Ken Snyder: There's a little bit of the history of the Shingo Institute, the prize add a little bit to the history. We found that a lot of prize recipients weren't able to sustain excellence over time after that. I'm sure there's some people out there going, yeah, us too, or whatever. It's hard to keep that continuous improvement, keep moving forward. But we did some research in the early 2000s into why was that happening, why were organizations getting to a Shingo Prize level and then deteriorating in their performance after that?
Ken Snyder: And that's in 2008, published what we now call the Shingo Model. We had a model before, an assessment model before that, that it consisted of systems, tools, and results. And that's what kind of we thought people were able to sustain that, but it wasn't sustainable. Something was clearly missing. And when we dove into it and researched it, we figured out that we're missing some important pieces around behavior.
Ken Snyder: The companies that kept getting better and better are the ones that had focused, changed their focus from results to behaviors. And I'll just give a quick example that one of the companies we visited, a Shingo Prize recipient organization, they kept getting better and better with safety. They were measuring how many safety catches there were and how quickly they addressed those safety reports and how quickly they resolved them. So that nobody could ever get hurt that way. And they were measuring that.
Ken Snyder: And then they said to us, we don't have to worry about people getting hurt or losing time lost because of injury, because we don't have any injuries. And we know if we do the right things up front, we can prevent those injuries from happening. So we don't have to worry about measuring injuries. We just worry about preventing them. And that was a really impactful thing to us, that seeing that kind of action by many organizations, those preventive behaviors got us thinking about in the model, how can we create this culture of preventive behaviors?
Ken Snyder: In 2008, we published well, the other thing that we found is those organizations could always answer the question, Why? We'd ask them, Why did you do this? And they would give us a very clear answer, and Why did you do that? And we collected all those whys into what we call the guiding principles. We phrased it in the form of an action verb followed by an important topic.
Ken Snyder: Respect is being the action verb, every individual. Because if you don't, then people won't feel included. They won't get engaged. But if they feel respect now, what does respect mean? We published the new model in 2008 and started assessing the Shingo Prize to that at that point.
Ken Snyder: And then a lot of people said, can you teach us what this means? What do you mean by how do we do this preventive behavior? What are these guiding principles? How can we implement them in our organization? And that's where we started developing the workshops then.
Ken Snyder: So we've been doing the workshops now for about 17 years when we published the new model. And it's been, we think, a very powerful impact had a very powerful impact on the community and helping raise everybody together. So that's an important part of our history. I don't want to skip over either.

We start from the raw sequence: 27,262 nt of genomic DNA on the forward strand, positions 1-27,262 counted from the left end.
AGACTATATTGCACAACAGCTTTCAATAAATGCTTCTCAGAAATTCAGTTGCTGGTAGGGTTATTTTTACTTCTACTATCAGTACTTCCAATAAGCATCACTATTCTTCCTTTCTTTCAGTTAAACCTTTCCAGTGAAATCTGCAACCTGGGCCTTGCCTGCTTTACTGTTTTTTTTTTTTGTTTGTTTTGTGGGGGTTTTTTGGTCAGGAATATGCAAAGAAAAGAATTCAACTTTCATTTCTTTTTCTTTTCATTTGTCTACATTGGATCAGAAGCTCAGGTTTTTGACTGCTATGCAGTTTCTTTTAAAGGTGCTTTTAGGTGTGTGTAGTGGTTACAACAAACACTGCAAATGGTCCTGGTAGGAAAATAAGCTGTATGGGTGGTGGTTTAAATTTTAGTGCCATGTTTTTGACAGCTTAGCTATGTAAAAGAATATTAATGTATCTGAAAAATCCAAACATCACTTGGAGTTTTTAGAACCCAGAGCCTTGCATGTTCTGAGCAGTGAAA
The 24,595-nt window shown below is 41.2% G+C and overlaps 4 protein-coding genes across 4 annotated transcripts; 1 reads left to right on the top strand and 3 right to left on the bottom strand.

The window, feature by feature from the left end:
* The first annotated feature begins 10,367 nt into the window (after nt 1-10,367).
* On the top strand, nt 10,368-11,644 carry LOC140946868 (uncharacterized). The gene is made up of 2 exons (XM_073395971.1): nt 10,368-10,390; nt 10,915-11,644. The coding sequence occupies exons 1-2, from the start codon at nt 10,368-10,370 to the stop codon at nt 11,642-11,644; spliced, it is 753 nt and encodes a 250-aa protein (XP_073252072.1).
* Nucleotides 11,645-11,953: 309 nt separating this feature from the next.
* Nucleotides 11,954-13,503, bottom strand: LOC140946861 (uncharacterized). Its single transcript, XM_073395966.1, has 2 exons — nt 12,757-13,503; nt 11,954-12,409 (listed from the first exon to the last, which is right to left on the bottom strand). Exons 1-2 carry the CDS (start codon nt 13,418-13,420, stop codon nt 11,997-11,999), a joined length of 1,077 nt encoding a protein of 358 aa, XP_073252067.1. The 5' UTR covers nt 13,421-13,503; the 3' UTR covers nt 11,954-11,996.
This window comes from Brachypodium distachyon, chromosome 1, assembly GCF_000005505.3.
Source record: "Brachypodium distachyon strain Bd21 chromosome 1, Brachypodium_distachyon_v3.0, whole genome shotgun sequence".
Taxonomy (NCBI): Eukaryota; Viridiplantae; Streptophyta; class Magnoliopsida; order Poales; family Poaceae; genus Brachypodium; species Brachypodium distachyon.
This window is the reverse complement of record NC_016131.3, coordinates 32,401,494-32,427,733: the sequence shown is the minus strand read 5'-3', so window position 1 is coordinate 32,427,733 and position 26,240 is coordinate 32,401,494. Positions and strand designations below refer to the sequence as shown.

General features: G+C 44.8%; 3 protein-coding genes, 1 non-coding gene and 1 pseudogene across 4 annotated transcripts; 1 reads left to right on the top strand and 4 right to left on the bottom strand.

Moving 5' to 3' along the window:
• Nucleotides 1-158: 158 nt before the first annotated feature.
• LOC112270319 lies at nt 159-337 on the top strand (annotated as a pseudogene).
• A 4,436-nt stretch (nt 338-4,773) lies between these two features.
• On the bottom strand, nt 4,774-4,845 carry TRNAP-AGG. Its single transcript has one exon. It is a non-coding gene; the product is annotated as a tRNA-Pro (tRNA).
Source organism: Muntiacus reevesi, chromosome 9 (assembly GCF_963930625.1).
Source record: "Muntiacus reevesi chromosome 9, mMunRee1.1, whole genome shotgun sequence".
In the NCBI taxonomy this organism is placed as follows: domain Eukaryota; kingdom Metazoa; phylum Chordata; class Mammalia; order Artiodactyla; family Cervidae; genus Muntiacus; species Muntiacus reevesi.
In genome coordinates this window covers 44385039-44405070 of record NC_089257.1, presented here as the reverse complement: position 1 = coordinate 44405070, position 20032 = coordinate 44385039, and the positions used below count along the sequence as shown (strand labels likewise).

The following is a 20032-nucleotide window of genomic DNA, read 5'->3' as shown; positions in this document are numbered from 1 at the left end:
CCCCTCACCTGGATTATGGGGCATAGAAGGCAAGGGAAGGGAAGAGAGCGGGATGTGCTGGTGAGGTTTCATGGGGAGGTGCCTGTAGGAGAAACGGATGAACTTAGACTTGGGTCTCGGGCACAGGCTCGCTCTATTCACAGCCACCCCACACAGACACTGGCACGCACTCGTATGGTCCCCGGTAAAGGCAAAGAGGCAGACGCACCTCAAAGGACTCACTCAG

Mark Graban: And not just history, but the current day.
Ken Snyder: Yeah, current day.
Mark Graban: I'll put a link in the show notes. I'll encourage people to visit the Shingo Institute website to learn about the workshops. The model, the guiding principles, is all laid out there. But before we wrap up Kenya, I'm looking at this list of the guiding principles. And many of these, I think, are connected to core themes of the My Favorite Mistake podcast.
Mark Graban: Yes, mentioned already. Respect every individual realizing, for example, I mean, look, we're all human. We all make mistakes. That's part of our human nature, I think, can be respected. Leading with humility guests who come on here, yourself included, who have the humility to admit a mistake and the strength to admit that mistake and to focus on another principle, seeking perfection, embrace scientific thinking and then assure quality at the source.
Mark Graban: That, to me, is about mistake proofing, preventing mistakes. There are other guiding principles on the list.
Ken Snyder: But let me list with regard to this systems thing where I missed it. To me, it was we didn't focus on the process well enough.
Mark Graban: Another principle there.
Ken Snyder: Yeah, another principle.
Mark Graban: And we didn't focus on process, and.
Ken Snyder: We did not think systemically. We didn't look at the system to say, what's missing in the system that's failing. And those two just jump out at me on this one. I knew we had done something wrong. I was hopefully humble enough to recognize, I don't know what I'm doing wrong, but I'm doing something wrong.
Ken Snyder: Took me years to figure out what we did wrong, but at least you did. But yes, it was kind of that ah-ha moment that I wanted to share today.
Mark Graban: Yeah, well, I appreciate you doing that. And these principles are so interconnected. So we think about we're seeking perfection. We're focusing on process. We're assuring quality at the source.
Mark Graban: But then when something goes wrong, to me, part of Respect every individual is we don't blame individuals for systemic problems. Instead of being punitive, we can be helpful. We can connect them into the improvement process to prevent whether it's other mistakes, other causes of harm. It's really hard. I mean, these are all so entangled.
Ken Snyder: They are.
Mark Graban: But intertwined in a good way. Intertwined.
Ken Snyder: Intertwined. You can't separate them out. If you don't lead with humility, you don't recognize the problem that you may have caused. And if you don't focus on process, you never discover that there's a problem there in the first place.